For the past 22 years, I’ve been so lucky to be able to spend this calendar week  with a stellar and eclectic group of people in the state of Maine. And during the week I would hold  them very very close because that week  (which eventually became two) would last me the whole year.

We refer to each other as  the Maine friends, not because the friendship exists only on our sandy beach, (and  none us of actually comes  from there), but because the Maine friends believe there is no better place to spend this  week each year.

Yes, the water turns your lips blue, the traffic on transit day means the drive from Montreal could take you 5 or 10 hours and the weekly fee for the cottage keeps creeping up  steadily.  There were years of the 60 cent dollar that left you wondering if there was a point where it didn’t make sense (or cents) anymore.  After all, PEI is beautiful.

When we moved to Toronto eight years ago, the driving time doubled, but who cares?  This was OUR week, on OUR beach so OUR kids could grow up with blue lips, powerful waves and a beach that stretched for miles.

I always loved the fact the kids would pick up where they left off. The blue-lipped gang would explore the rocks, spend hours body surfing and run at the sound of the ice cream truck. Of course there were also the dramas. We even used to bet how long before the first kiddie meltdown.  But the dramas never lasted long. It was Maine.  And Maine never lasted long enough.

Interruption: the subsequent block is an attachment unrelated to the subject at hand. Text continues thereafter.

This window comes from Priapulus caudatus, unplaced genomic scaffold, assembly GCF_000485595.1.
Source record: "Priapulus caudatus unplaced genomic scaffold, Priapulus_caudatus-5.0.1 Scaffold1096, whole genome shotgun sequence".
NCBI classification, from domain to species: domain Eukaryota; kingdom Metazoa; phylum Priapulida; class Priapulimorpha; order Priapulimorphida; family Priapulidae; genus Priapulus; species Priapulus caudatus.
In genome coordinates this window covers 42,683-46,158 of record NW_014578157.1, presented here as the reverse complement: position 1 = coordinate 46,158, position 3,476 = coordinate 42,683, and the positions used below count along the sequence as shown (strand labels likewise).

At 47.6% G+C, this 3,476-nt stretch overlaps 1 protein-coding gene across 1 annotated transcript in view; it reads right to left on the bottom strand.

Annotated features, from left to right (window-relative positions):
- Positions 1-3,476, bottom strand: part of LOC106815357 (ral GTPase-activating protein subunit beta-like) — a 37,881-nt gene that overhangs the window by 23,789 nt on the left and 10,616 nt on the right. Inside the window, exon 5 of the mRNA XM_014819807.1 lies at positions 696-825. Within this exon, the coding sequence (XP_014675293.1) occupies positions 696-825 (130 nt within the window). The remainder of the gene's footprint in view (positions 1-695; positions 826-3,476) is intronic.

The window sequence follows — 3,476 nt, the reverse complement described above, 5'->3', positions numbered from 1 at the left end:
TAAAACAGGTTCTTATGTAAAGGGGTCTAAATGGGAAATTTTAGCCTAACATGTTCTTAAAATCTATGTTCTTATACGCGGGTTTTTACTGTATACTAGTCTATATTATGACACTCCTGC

Two years ago, my girls, now in their twenties,  carted down a load of books, a bottle of sunscreen and  counted their blessings because they love it every bit as much as they did when they played in the tidal pools.

Friends for Life

Other beach  regulars would call us The Canadians. They watched our kids grow. That’s what the woman from Connecticut told me every year when we exchanged  reading suggestions. She also loved watching the  compound grow. There were always the drop-ins, those invited guests who easily slipped into the relaxed pace of the week. It took at least three summers before they could  be called regulars proving they were more entranced by our beach Big Chill  than scared off by the big chill of the water. Then they had to take the Pledge not to reveal more about the location other than it was near Old Orchard.

This is  the first time in 22 years my husband and I can’t be there. No illness or depressing reason other than being kept home by a work thing that couldn’t be changed (try explaining to the IOC that you would really appreciate it if they held the Olympics a couple of weeks later). I am handling it like an adult. It’s been put in perspective, and my often Pollyanna-like optimism reminds me that “I’ve been so lucky to have been able to go for 22 years and we will definitely be back next year”.

Time flies and I’m sure by Monday, I’ll stop thinking about what I would be doing this very minute on my beach   – whether I would be helping to take  orders for Goldthwaites for “arrival night”  dinner on the beach or arguing what Billy Jo Macallister really threw off the Talahatchee bridge. I would have mused at least a dozen times that it doesn’t get better than this.

I would have  already unpacked my 24 interesting bottles of wines picked up in tax-free New Hampshire and my dozen books for beach reading plus the selections I’d have picked for others because after 22 years you get to know the reading preferences. I would have made the bed with my sheets ridiculously-ironed and spritzed so when I crawl into them and look out window at the ocean and hear the sound of the waves, I would sigh. Because this is my happy place. It’s the place where I am most true to myself. It’s the place where my children will take their children, and it’s the place where I can hold my dearest Maine friends oh so very close.